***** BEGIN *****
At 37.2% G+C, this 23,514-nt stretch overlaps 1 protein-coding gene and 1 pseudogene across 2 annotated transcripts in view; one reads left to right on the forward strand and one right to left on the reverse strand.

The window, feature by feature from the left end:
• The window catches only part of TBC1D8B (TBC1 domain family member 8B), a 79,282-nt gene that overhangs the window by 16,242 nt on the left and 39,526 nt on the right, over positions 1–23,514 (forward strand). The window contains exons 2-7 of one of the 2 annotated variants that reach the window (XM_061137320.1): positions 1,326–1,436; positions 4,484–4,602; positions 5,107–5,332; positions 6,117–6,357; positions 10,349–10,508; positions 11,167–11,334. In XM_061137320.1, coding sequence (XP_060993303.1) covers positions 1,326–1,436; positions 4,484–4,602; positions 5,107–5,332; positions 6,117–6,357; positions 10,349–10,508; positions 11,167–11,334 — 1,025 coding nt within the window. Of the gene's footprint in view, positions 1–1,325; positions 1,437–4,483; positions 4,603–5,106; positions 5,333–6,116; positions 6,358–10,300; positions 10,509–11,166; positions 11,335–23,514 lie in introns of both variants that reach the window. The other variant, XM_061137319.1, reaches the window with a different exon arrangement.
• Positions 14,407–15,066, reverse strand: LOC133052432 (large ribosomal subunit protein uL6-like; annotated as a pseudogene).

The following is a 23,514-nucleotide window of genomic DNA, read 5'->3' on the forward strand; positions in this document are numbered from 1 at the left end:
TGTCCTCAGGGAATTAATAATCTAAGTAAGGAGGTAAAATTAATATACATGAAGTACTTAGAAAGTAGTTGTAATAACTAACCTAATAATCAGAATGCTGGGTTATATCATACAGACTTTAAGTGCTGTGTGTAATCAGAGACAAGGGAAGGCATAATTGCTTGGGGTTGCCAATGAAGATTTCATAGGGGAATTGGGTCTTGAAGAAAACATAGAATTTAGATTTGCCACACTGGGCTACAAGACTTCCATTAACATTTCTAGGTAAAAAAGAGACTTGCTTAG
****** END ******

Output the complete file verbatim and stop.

At 37.2% G+C, this 23,514-nt stretch overlaps 1 protein-coding gene and 1 pseudogene across 2 annotated transcripts in view; one reads left to right on the forward strand and one right to left on the reverse strand.

The window, feature by feature from the left end:
• The window catches only part of TBC1D8B (TBC1 domain family member 8B), a 79,282-nt gene that overhangs the window by 16,242 nt on the left and 39,526 nt on the right, over positions 1–23,514 (forward strand). The window contains exons 2-7 of one of the 2 annotated variants that reach the window (XM_061137320.1): positions 1,326–1,436; positions 4,484–4,602; positions 5,107–5,332; positions 6,117–6,357; positions 10,349–10,508; positions 11,167–11,334. In XM_061137320.1, coding sequence (XP_060993303.1) covers positions 1,326–1,436; positions 4,484–4,602; positions 5,107–5,332; positions 6,117–6,357; positions 10,349–10,508; positions 11,167–11,334 — 1,025 coding nt within the window. Of the gene's footprint in view, positions 1–1,325; positions 1,437–4,483; positions 4,603–5,106; positions 5,333–6,116; positions 6,358–10,300; positions 10,509–11,166; positions 11,335–23,514 lie in introns of both variants that reach the window. The other variant, XM_061137319.1, reaches the window with a different exon arrangement.
• Positions 14,407–15,066, reverse strand: LOC133052432 (large ribosomal subunit protein uL6-like; annotated as a pseudogene).

The following is a 23,514-nucleotide window of genomic DNA, read 5'->3' on the forward strand; positions in this document are numbered from 1 at the left end:
TGTCCTCAGGGAATTAATAATCTAAGTAAGGAGGTAAAATTAATATACATGAAGTACTTAGAAAGTAGTTGTAATAACTAACCTAATAATCAGAATGCTGGGTTATATCATACAGACTTTAAGTGCTGTGTGTAATCAGAGACAAGGGAAGGCATAATTGCTTGGGGTTGCCAATGAAGATTTCATAGGGGAATTGGGTCTTGAAGAAAACATAGAATTTAGATTTGCCACACTGGGCTACAAGACTTCCATTAACATTTCTAGGTAAAAAAGAGACTTGCTTAG